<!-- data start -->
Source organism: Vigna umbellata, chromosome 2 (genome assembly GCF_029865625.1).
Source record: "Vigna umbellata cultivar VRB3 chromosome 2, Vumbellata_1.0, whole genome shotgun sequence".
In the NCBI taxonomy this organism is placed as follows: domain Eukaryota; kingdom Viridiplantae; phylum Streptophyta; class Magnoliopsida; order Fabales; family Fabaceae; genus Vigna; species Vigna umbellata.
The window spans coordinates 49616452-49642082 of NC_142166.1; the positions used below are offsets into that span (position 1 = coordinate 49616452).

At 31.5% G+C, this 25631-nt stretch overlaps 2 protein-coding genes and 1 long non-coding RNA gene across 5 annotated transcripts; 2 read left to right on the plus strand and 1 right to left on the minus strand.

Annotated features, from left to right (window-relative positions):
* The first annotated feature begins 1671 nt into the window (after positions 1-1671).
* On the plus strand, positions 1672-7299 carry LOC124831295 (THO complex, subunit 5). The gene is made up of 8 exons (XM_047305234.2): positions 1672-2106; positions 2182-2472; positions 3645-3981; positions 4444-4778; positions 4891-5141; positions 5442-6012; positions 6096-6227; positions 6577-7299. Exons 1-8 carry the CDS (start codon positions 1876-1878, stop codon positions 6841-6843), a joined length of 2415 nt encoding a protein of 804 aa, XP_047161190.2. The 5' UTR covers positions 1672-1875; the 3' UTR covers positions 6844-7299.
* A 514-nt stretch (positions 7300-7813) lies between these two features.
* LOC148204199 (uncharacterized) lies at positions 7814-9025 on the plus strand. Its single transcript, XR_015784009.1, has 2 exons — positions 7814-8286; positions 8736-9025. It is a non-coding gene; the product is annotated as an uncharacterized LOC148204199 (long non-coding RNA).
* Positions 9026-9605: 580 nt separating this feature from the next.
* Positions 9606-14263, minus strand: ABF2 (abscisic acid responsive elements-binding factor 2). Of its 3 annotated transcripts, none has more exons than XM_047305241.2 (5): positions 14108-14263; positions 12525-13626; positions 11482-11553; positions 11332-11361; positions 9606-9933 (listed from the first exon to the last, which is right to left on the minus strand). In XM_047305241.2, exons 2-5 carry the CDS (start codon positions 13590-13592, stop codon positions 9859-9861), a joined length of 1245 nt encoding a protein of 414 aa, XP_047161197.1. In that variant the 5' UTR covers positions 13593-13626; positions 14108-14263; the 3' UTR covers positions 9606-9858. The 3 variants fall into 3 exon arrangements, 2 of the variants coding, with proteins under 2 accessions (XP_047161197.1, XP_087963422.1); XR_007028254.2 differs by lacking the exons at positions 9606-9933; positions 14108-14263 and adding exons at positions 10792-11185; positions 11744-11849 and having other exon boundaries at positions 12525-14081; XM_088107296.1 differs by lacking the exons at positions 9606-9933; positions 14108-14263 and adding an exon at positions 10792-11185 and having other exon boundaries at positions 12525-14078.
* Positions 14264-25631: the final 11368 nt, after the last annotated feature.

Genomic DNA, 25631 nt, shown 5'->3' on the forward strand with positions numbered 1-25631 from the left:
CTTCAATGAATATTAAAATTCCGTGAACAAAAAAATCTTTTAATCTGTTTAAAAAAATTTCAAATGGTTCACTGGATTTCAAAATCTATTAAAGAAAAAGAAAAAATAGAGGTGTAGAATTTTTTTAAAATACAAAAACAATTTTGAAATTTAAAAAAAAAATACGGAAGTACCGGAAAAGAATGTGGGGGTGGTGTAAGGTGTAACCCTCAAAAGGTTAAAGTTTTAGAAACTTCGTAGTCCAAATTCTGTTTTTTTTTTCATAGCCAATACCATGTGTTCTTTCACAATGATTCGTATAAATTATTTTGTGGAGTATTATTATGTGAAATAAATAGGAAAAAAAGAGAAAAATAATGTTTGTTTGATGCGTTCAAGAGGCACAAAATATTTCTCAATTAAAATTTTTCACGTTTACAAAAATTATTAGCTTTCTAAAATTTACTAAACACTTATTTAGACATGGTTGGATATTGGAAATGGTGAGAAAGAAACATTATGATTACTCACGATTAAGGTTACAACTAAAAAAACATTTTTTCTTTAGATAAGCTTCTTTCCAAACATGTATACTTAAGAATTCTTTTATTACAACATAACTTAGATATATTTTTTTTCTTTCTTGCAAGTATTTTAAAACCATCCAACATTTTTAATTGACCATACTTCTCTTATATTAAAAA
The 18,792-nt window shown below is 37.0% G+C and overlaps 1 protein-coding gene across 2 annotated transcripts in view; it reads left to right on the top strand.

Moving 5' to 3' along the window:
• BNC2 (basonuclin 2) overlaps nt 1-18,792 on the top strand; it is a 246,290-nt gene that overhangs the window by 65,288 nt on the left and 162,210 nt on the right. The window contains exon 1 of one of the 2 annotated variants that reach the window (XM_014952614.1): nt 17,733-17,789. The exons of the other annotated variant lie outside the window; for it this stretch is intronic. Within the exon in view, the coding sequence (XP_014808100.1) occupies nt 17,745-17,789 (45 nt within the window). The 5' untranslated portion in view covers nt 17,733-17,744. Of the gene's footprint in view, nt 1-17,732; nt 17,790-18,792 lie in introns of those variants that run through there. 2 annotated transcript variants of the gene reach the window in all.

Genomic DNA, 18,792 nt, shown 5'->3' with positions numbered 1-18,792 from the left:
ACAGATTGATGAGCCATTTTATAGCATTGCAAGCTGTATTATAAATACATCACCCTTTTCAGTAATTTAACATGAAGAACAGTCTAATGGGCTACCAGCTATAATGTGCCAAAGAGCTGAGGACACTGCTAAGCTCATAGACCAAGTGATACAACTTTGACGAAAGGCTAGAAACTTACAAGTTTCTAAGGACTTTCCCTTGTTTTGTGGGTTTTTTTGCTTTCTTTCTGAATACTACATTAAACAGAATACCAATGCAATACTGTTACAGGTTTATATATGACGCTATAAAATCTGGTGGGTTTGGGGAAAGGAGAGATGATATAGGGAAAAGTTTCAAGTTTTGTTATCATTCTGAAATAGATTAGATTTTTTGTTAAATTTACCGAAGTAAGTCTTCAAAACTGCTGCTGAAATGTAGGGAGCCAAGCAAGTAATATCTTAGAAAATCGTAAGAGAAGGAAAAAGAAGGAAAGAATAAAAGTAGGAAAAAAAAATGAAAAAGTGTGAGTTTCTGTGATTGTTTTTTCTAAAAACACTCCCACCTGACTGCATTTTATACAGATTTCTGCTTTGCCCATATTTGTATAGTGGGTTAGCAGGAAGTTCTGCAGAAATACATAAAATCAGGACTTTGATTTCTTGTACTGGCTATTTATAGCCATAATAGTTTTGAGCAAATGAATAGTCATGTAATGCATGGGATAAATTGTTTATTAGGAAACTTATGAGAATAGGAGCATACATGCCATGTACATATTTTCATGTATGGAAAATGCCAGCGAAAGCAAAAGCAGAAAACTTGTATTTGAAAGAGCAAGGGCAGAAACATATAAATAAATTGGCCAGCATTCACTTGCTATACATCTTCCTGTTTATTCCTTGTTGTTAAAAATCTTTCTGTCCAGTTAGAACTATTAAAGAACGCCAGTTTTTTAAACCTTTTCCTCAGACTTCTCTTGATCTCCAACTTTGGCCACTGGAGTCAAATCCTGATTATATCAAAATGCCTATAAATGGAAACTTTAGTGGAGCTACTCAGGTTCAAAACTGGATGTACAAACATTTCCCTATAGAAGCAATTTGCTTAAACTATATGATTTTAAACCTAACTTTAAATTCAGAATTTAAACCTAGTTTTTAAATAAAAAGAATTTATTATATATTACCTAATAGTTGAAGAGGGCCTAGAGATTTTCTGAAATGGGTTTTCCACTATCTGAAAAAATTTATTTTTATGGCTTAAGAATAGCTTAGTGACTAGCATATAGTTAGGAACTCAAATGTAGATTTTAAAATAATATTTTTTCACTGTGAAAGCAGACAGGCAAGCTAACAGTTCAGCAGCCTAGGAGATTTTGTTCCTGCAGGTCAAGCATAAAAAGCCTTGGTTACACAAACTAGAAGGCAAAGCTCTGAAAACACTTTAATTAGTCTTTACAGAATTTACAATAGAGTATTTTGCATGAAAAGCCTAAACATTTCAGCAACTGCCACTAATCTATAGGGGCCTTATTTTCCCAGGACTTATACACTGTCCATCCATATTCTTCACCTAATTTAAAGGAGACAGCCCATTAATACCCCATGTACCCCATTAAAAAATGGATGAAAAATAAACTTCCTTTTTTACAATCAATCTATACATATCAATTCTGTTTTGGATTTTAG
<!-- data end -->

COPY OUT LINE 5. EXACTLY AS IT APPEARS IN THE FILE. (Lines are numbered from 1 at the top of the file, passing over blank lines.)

At 31.5% G+C, this 25631-nt stretch overlaps 2 protein-coding genes and 1 long non-coding RNA gene across 5 annotated transcripts; 2 read left to right on the plus strand and 1 right to left on the minus strand.